Ousted Bolton aide says it was 'an honor' to serve Trump administration

Ousted Bolton aide says it was 'an honor' to serve Trump administration

A White House aide who was ousted this week after clashing with first lady Melania TrumpMelania TrumpThe Hill's Morning Report — Presented by Pass USMCA Coalition — Trump: GOP has `clear contrast' with Dems on immigration The Hill's 12:30 Report: Alabama abortion bill revives national debate The Hill's Morning Report - Presented by Pass USMCA Coalition - After GOP infighting, Trump Jr. agrees to testify again MORE said Thursday she admires both Trumps and that it was “an honor” to serve in the administration. 

Deputy national security adviser Mira Ricardel's comments come one day after she was reassigned following an unusual statement from the first lady's office calling for her firing.  

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“I admire the president and first lady and have great respect for my colleagues who are dedicated to supporting the president’s policies, and I look forward to working with them in the months ahead,” Ricardel said in a statement. 

Ricardel reportedly argued with East Wing staff over seats on government aircraft for the first lady's trip to Africa last month. The first lady's team then accused Ricardel, who helped coordinate the visit, of spreading negative stories about Melania Trump. 

“It is the position of the Office of the First Lady that she no longer deserves the honor of serving in this White House,” Stephanie Grisham, a spokesman for Melania Trump, said in a statement Tuesday. 

A White House official pushed back on those reports, saying that Ricardel has never met the first lady. The official said Ricardel was thought to be respected on the National Security Council (NSC).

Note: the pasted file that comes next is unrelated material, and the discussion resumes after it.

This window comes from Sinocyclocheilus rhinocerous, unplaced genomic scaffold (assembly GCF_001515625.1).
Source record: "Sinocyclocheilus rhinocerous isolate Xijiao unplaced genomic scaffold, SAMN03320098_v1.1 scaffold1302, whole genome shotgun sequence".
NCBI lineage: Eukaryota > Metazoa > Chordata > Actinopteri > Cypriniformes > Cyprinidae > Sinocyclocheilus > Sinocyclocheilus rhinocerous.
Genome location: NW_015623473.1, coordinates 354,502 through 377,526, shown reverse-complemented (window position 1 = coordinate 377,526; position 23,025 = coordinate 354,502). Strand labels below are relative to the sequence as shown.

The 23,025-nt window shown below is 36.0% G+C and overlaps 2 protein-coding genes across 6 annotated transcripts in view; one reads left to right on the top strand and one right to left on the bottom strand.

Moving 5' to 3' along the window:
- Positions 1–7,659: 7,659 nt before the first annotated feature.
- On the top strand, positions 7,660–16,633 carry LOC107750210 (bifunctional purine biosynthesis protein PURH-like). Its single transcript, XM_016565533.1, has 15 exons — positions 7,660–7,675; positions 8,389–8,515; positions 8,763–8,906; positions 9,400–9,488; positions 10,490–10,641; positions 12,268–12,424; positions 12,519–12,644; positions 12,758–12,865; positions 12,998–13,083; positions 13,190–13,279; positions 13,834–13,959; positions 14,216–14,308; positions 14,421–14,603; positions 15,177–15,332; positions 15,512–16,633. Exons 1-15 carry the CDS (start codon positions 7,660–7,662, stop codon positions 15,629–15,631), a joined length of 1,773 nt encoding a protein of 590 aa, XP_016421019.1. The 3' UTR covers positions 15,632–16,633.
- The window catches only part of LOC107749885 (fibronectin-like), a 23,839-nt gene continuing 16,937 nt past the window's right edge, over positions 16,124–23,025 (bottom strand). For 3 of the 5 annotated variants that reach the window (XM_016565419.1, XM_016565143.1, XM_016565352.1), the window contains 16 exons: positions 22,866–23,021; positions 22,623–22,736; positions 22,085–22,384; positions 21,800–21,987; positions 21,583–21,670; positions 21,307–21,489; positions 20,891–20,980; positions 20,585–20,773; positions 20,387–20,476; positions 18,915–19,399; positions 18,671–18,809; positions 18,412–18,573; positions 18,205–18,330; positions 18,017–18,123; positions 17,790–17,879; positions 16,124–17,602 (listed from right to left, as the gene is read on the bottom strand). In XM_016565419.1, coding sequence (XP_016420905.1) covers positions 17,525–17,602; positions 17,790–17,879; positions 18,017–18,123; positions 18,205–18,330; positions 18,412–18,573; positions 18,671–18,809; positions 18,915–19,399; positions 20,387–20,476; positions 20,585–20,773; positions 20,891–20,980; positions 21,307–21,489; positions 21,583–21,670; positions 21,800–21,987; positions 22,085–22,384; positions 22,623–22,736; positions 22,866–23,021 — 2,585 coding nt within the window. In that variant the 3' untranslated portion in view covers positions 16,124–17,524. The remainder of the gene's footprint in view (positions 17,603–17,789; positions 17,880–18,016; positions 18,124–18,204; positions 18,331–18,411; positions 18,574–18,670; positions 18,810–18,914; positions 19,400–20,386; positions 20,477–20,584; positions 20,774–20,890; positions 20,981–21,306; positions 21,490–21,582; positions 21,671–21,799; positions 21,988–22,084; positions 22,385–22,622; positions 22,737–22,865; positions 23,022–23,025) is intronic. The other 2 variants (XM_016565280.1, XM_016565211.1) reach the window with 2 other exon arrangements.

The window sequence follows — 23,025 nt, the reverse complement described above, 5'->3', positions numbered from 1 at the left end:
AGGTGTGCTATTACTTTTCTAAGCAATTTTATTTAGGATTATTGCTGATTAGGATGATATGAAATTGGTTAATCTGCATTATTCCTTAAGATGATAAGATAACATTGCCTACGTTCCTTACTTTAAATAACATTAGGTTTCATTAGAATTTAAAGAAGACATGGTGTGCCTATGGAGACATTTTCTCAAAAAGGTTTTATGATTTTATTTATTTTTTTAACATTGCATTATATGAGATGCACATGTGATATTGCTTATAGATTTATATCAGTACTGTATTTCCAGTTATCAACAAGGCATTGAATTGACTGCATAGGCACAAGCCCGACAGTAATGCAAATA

The dispute sparked an awkward standoff at the White House, with national security adviser John Bolton scrambling on Wednesday to save his top deputy, who is also one of the highest-ranking women in the administration. 

Bolton hired Ricardel in May to serve as his top deputy on the NSC. She became known as a fierce bureaucratic infighter, clashing with White House chief of staff John KellyJohn Francis KellyMORE and Defense Secretary James MattisJames Norman MattisTrump officials slow-walk president's order to cut off Central American aid: report Overnight Defense — Presented by Huntington Ingalls Industries — Trump nominates Shanahan as Pentagon chief | House panel advances bill to block military funds for border wall | Trump defends Bolton despite differences Graham to support Defense pick he previously declared his 'adversary' MORE before butting heads with the first lady's staff. 

Bolton, who is traveling with Vice President Pence in Asia, sent an email to staff Thursday lauding Ricardel.  

“I am deeply grateful for all Mira has done on behalf of the NSC, her deep knowledge of the national security issues we confront daily, and her unwavering commitment to the president,” Bolton wrote, according to a senior NSC official. 

The White House announced on Wednesday evening that Ricardel will “transition to a new role within the administration,“ but did not specify her new job. 

“The president is grateful for Ms. Ricardel’s service to the American people and her steadfast pursuit of his national security priorities,” White House press secretary Sarah Huckabee Sanders said in a statement. 

Ricardel's ouster has added to the record level of turnover within the Trump White House and comes as President TrumpDonald John TrumpTrump calls for Republicans to be 'united' on abortion Tlaib calls on Amash to join impeachment resolution Facebook temporarily suspended conservative commentator Candace Owens MORE is weighing a broader shakeup of his staff and Cabinet. 

John Bowden contributed to this post, which was updated Friday at 8:34 a.m.